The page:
Last year, the Procrastinator’s annual End-of-the-Year Porno event was canceled amidst uproar in a unilateral decision made by ASMSU President and Vice President, Kiah Abbey and Lindsay Murdock.
I e-mailed senators, as well as Abbey, to explain my distaste, not at canceling the porn but for missing an opportunity for broad discourse about a volatile subject.
Back then, only Abbey and Murdock were generous enough to respond. This month, I talked to Abbey about her stance on campus leadership as the end to her presidential tenure loomed.
“It’s an incredibly surprising job every day,” she told me, after sharing a laundry list of big-picture items she’s been working on. These surprises are born between balancing blocks of policymaking with the more public role of, in her words, “making communication as open as possible”.
“I think this position is inherently flawed, no matter your preparation,” Abbey told me. “You are inherently ignorant as to what this job entails.” The Procrastinator Porno fallout is a prime example: Efforts this year to hold the promised open house about the decision failed due to insufficient advertisement. “You just get busy,” Abbey told me. “You go, ‘Shit, that’s tomorrow!’”
The presidential office is one where the possible time management problems only mount after day one — a burden that applies to anyone involved in ASMSU. The responsibilities that are forgotten can be chalked up to either miscommunication or something more troubling.
Too often, the ignored email from a constituent implies that outreach measures such as senators’ office hours are merely a formality, no matter how eager each elected official may seem. Senator Erica McKay’s tactic that may or may not have secured her the 2012 election is telling of a tally-counting perspective that views the office as a contest or an accolade: Over Facebook, she urged voters in uncontested colleges to falsely identify under the College of Business in order to vote for her (“A Matter of Elections,” 9/27/12).
To her credit, Abbey seems genuinely aware and active about these complaints. She told me she’s “encouraging the rest of the office to be proactive about getting student opinion,” rather than merely talking about student opinion.
The issue at hand, as I interpret it, is training students how to handle bureaucratic empathy, with all the allowances for error that an education involves, while still providing quality control over leadership. I asked Abbey if the candidates for the upcoming ASMSU presidential elections have talked with her about her own struggles and transformations within the demands of her office.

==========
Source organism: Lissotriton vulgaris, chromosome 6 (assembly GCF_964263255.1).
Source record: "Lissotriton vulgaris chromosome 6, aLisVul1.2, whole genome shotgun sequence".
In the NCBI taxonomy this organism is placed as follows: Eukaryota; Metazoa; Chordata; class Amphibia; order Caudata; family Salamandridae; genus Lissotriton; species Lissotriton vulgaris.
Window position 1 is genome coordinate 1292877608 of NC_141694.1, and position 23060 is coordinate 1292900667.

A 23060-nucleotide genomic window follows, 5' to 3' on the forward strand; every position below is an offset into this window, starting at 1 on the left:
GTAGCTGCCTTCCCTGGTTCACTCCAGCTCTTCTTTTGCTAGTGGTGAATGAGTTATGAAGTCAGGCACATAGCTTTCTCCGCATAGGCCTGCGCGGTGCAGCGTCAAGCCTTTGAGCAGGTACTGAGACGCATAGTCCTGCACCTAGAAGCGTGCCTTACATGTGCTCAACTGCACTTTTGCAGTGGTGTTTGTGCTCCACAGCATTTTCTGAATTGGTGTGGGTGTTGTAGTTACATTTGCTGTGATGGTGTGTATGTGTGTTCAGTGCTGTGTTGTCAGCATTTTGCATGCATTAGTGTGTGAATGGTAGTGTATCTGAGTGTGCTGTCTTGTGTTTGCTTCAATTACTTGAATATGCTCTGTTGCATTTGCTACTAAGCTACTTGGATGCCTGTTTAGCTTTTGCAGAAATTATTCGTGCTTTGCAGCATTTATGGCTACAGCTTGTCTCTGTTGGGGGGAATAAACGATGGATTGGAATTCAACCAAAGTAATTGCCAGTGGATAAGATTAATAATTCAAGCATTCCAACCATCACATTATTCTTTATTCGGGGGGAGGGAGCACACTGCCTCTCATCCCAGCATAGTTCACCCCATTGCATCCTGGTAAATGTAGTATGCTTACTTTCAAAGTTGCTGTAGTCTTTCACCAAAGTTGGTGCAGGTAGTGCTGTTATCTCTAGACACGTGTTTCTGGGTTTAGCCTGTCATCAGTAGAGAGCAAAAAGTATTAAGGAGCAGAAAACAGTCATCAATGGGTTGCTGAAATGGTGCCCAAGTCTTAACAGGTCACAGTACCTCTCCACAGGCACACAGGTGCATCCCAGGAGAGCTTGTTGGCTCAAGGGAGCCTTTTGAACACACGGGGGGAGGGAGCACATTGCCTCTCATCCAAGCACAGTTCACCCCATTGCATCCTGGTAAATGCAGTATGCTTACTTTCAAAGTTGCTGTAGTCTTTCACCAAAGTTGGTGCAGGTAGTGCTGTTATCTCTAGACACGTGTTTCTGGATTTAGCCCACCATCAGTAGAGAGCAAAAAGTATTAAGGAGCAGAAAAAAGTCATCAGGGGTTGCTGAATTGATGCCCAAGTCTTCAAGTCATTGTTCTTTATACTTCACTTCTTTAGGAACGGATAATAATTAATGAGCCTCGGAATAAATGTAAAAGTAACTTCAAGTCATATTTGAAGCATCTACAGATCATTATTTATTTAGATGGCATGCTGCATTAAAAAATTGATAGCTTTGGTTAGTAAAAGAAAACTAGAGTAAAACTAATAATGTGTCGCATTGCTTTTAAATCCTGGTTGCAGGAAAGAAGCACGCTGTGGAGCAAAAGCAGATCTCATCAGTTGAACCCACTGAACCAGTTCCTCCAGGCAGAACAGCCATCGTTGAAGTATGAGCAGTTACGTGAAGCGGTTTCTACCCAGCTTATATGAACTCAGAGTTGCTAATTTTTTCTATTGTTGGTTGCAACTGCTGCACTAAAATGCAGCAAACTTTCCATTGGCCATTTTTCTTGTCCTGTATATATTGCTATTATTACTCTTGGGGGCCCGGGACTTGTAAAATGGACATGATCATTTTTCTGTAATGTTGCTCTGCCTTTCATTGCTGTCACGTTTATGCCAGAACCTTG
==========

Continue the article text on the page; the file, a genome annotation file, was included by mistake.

She looked as though she had just been reminded of something, then said, “These candidates have a lot of big promises, some of which are impractical.” After some thought, she remarked, “I need to have more conversations with the candidates.”
That’s one more line on her checklist for a pen to hover over, maybe to cross out, maybe to pass over for another day.
It’s an easy trick to characterize mistakes committed by professionals as a sign of either maliciousness or incompetency — but the insertion of the student leader introduces an uneasy middle ground within, or even without, that template. As Abbey said, the office of the student politician is one of perpetual and imperceptible surprises. Suddenly being ushered into a place of both apparent entitlement and heightened responsibilities can be confusing, although that isn’t an excuse for poor performance when responding to constituents.
“[Many students] really don’t care about your senate meetings,” I wrote in an email to a prominent senator about a year ago, “because they’ve never been given a reason to care about them.” I also wrote, “The last senate presidential debate looked like some mumbly people sitting at a bunch of tables thrown together in the middle of a food court, because that’s what it was.” This strikes me as particularly relevant, having walked through the SUB last week. Those emails I sent were part of a conversation that suddenly dried up.
The problem of civic inertia, Abbey told me, is a “fundamentally systematic” one. America is a land of entitlement, of titles that prove nothing but seemingly allow for a wide range of behaviors, most without justification. She told me, “I really don’t think we can change that … although the task is worth attempting.”
The destruction of this inertia — of the inherently uncaring monolith that university politicians enter and shut the door to — is a task that is perhaps impossible. However, if ASMSU wishes to remain relevant through this election season and the next, this task must be wholeheartedly pursued.